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Putin Allays TNK-BP Worries

President Vladimir Putin offered a show of support for the country's top oil exporter, TNK-BP, during a Kremlin meeting Friday with BP's chief executive, Lord Browne.

In a sign of possible upcoming relief for the oil major, which is grappling with a back tax claim of nearly $1 billion, Putin said he hoped the 50-50 joint venture between BP and Tyumen Oil would continue to grow at the same rapid rate it has since its creation in February 2003.

"We were not mistaken when we supported your decision two years ago," Putin said, praising the company for being what he called a good corporate citizen. "Let me express my hope that your business in Russia will continue to grow at the same rate."

The meeting was the first between the two men since Browne received Putin's blessing amid much fanfare for BP's groundbreaking $8 billion investment deal. Nearly two years after the deal was struck, however, TNK-BP appears to be coming under pressure in a much changed climate, as the state seeks greater control over the oil sector and foreigners look likely to be prevented from taking controlling or equal stakes in new strategic ventures.

Two weeks ago, the oil major said it had been levied with a back tax claim of nearly $1 billion for 2001, while its future growth plans have been thrown into doubt by a new government bill to bar foreign-owned companies from bidding for major strategic fields.

Putin economic aide Igor Shuvalov told reporters after the meeting that neither Putin nor TNK-BP -- including its other owners who attended the meeting, Alfa Group chairman Mikhail Fridman and Access-Renova co-owner Viktor Vekselberg -- raised the issue of the tax claim Friday.

Browne said the company felt "comfortable" in Russia, Shuvalov said.

But even though Putin appeared to offer support for the company's existing business, it was not clear if he offered much reassurance about the company's chances of being able to bid for major strategic deposits in the future.

Reporters were ushered out of the room after the first five minutes of the meeting, leaving Shuvalov to brief reporters afterward.

Addressing Browne across a table in the Kremlin's reception hall at the start of the meeting, Putin appeared to lay out a case for BP being satisfied with what it already had.

"According to the information I have, almost one-quarter of the oil BP extracts is extracted in Russia. That means almost one-quarter of the profits BP makes is being received from Russia. TNK-BP is among the top three oil companies in Russia," Putin said, adding with a steely smile that the company already had 1.2 billion tons of reserves.

Russia had not been mistaken in supporting the deal as "the profits of the joint company have increased 20 times over," Putin said, smiling. "This is proof of the quality of management."

Since TNK-BP was founded in 2003, the company has reregistered its head office onshore from its previous base in the British Virgin Islands. As its profits have risen, so have the company's tax payments. Last year it paid about $6.5 billion in taxes, customs and excise duties. This year it expects to pay $10 billion.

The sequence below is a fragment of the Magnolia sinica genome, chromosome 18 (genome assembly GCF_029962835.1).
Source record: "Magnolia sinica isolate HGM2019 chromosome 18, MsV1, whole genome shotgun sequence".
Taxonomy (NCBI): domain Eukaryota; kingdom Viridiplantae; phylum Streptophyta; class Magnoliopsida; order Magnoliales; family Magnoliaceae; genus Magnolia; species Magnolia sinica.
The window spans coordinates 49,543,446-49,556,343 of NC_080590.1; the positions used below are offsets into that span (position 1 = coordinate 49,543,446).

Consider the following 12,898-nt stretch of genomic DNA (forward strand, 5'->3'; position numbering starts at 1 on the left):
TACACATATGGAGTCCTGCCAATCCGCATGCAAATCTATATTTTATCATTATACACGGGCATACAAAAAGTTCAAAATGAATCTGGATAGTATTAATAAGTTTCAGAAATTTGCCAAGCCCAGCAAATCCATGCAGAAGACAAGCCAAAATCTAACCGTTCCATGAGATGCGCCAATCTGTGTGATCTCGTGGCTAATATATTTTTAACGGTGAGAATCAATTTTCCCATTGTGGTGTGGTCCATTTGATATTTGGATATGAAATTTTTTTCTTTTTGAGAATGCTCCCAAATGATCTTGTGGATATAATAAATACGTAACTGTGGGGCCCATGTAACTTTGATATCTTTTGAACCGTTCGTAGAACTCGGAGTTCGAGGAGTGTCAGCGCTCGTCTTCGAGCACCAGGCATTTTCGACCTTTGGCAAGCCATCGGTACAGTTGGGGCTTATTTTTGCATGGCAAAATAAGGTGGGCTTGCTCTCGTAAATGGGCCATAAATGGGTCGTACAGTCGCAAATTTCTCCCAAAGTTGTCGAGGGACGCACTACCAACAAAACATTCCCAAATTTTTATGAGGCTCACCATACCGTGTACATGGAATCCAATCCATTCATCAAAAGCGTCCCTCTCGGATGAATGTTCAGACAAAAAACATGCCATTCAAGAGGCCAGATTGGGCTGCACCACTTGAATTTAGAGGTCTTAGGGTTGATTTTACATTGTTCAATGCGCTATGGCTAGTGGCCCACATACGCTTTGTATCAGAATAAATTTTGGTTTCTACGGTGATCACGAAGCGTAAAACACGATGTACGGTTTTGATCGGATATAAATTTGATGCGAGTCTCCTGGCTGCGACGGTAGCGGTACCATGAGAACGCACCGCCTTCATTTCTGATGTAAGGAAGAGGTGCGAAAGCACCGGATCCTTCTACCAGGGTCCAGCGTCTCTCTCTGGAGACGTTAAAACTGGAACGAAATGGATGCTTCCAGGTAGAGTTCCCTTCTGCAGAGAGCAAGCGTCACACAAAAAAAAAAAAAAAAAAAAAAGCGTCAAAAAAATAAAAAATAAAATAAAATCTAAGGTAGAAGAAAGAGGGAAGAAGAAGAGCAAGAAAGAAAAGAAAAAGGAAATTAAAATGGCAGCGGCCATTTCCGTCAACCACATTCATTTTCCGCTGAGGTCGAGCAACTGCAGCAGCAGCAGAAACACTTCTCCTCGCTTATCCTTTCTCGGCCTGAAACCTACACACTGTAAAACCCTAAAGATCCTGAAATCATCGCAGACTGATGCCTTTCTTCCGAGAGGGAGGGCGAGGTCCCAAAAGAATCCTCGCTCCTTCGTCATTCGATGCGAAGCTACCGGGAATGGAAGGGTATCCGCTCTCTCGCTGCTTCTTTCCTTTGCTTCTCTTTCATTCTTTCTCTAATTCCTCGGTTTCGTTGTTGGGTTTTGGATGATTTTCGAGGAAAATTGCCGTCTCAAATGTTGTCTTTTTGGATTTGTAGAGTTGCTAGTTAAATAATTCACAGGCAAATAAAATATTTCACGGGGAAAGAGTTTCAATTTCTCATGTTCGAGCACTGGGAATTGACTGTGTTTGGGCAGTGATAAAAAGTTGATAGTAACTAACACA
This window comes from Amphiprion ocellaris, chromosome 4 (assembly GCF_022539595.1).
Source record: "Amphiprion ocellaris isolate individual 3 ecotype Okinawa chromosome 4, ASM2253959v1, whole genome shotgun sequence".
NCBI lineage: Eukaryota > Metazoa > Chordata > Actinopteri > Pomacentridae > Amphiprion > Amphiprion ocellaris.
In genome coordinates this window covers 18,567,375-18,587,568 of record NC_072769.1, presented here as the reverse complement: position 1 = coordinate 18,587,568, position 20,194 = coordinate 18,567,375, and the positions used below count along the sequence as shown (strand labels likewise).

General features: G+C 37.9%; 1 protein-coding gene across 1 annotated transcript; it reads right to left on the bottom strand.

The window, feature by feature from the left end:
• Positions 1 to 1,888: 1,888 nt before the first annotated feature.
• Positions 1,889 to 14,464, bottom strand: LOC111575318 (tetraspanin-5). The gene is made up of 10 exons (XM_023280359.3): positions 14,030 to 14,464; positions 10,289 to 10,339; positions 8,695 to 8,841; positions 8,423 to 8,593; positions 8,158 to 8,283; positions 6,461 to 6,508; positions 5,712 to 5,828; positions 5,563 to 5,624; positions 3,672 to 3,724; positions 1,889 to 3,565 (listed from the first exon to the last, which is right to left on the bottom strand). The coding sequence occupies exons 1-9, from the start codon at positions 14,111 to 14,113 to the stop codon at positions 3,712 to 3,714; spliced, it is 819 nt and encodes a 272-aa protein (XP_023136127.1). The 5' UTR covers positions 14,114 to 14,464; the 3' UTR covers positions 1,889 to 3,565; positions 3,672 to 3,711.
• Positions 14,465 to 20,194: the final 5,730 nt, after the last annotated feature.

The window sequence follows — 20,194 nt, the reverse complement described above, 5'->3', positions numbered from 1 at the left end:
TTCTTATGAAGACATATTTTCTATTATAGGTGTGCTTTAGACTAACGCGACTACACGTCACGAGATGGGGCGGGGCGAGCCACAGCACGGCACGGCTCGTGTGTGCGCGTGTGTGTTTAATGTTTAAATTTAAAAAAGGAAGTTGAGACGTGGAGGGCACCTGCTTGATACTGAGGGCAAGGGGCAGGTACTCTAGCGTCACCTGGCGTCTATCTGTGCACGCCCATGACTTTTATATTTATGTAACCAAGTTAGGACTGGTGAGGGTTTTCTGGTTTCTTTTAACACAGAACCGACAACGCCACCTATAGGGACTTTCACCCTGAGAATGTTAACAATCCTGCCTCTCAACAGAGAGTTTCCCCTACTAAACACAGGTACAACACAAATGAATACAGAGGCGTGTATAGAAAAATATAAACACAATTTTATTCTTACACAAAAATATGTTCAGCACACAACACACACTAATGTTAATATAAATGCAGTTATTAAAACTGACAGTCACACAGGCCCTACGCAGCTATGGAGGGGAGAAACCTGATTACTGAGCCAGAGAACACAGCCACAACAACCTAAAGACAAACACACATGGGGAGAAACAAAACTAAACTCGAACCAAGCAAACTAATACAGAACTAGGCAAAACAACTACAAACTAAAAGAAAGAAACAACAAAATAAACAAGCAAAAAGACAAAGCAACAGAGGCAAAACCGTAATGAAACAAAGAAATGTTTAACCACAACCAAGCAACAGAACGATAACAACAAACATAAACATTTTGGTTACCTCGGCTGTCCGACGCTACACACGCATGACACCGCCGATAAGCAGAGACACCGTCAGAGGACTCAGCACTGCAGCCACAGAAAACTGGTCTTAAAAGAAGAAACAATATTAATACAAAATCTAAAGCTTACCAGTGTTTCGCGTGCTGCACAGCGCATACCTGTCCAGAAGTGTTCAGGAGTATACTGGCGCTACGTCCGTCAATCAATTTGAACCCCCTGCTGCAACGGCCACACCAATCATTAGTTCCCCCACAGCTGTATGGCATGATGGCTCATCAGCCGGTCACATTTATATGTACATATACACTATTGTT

Browne appeared to counter by saying that BP had kept all four promises it made when Putin blessed its deal -- increasing production; boosting investment, including into new technology; improving management; and making sure the company was "a good Russian corporate citizen."

"I have not forgotten this agenda," Browne said. "I believe we have considerable facts and figures that show good progress on each of these four points.

"Most of all, however, what characterizes us is that we are here not just for today but for the long-term future," he said, in a nod to possible future investment deals.

After the meeting, which appeared brief at just over a half-hour, Shuvalov said Putin had told Browne that only six or seven major new fields would be off limits to companies that were not majority Russian-owned under the new subsoil natural resources bill.

"We have hundreds and thousands of other fields that can be developed," Shuvalov said. "Therefore, it is not correct to say that foreign investors' rights will be infringed over gaining new licenses for developing fields."

But Shuvalov also indicated that the final version of the law was far from clear and said it would be impossible to say which fields would be off limits to foreigners until the bill had been approved by both chambers of parliament and signed into law by Putin. He said he hoped the "new rules of the game" would be in place by the end of the year.

Shuvalov refused to comment on a statement earlier this month by Anatoly Ledovskikh, a senior official in the Natural Resources Ministry, that an auction for three major fields had been canceled in March in order to keep TNK-BP out, saying the statement had come merely from a "deputy minister."

But Shuvalov said the new law would help make the tender process more transparent. "A federal law will make the rules of the game absolutely clear," he said.

(The Moscow Times 25.iv.05)

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